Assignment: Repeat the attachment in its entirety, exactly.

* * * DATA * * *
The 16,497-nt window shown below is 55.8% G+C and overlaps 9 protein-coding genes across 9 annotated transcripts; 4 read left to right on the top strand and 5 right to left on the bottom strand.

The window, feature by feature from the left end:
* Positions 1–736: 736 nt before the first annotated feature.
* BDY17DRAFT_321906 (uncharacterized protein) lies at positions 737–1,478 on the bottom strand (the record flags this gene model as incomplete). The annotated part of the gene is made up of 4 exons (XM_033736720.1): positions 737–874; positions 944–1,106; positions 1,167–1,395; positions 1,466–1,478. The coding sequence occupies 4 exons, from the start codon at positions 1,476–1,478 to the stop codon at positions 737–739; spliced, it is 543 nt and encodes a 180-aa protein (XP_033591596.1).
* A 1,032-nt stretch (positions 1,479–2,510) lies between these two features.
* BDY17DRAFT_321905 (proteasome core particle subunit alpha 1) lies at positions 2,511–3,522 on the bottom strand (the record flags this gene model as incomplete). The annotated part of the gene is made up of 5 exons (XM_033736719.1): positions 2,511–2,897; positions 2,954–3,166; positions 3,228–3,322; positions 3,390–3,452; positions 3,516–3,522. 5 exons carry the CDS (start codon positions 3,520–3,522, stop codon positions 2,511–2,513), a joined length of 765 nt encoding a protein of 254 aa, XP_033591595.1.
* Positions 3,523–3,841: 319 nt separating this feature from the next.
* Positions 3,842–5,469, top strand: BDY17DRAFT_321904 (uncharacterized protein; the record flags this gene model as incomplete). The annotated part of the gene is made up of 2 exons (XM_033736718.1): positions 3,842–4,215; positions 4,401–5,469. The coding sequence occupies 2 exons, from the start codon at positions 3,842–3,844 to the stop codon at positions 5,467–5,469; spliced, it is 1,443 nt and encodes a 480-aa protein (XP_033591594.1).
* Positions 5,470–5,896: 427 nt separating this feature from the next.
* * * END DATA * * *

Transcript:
The 16,497-nt window shown below is 55.8% G+C and overlaps 9 protein-coding genes across 9 annotated transcripts; 4 read left to right on the top strand and 5 right to left on the bottom strand.

The window, feature by feature from the left end:
* Positions 1–736: 736 nt before the first annotated feature.
* BDY17DRAFT_321906 (uncharacterized protein) lies at positions 737–1,478 on the bottom strand (the record flags this gene model as incomplete). The annotated part of the gene is made up of 4 exons (XM_033736720.1): positions 737–874; positions 944–1,106; positions 1,167–1,395; positions 1,466–1,478. The coding sequence occupies 4 exons, from the start codon at positions 1,476–1,478 to the stop codon at positions 737–739; spliced, it is 543 nt and encodes a 180-aa protein (XP_033591596.1).
* A 1,032-nt stretch (positions 1,479–2,510) lies between these two features.
* BDY17DRAFT_321905 (proteasome core particle subunit alpha 1) lies at positions 2,511–3,522 on the bottom strand (the record flags this gene model as incomplete). The annotated part of the gene is made up of 5 exons (XM_033736719.1): positions 2,511–2,897; positions 2,954–3,166; positions 3,228–3,322; positions 3,390–3,452; positions 3,516–3,522. 5 exons carry the CDS (start codon positions 3,520–3,522, stop codon positions 2,511–2,513), a joined length of 765 nt encoding a protein of 254 aa, XP_033591595.1.
* Positions 3,523–3,841: 319 nt separating this feature from the next.
* Positions 3,842–5,469, top strand: BDY17DRAFT_321904 (uncharacterized protein; the record flags this gene model as incomplete). The annotated part of the gene is made up of 2 exons (XM_033736718.1): positions 3,842–4,215; positions 4,401–5,469. The coding sequence occupies 2 exons, from the start codon at positions 3,842–3,844 to the stop codon at positions 5,467–5,469; spliced, it is 1,443 nt and encodes a 480-aa protein (XP_033591594.1).
* Positions 5,470–5,896: 427 nt separating this feature from the next.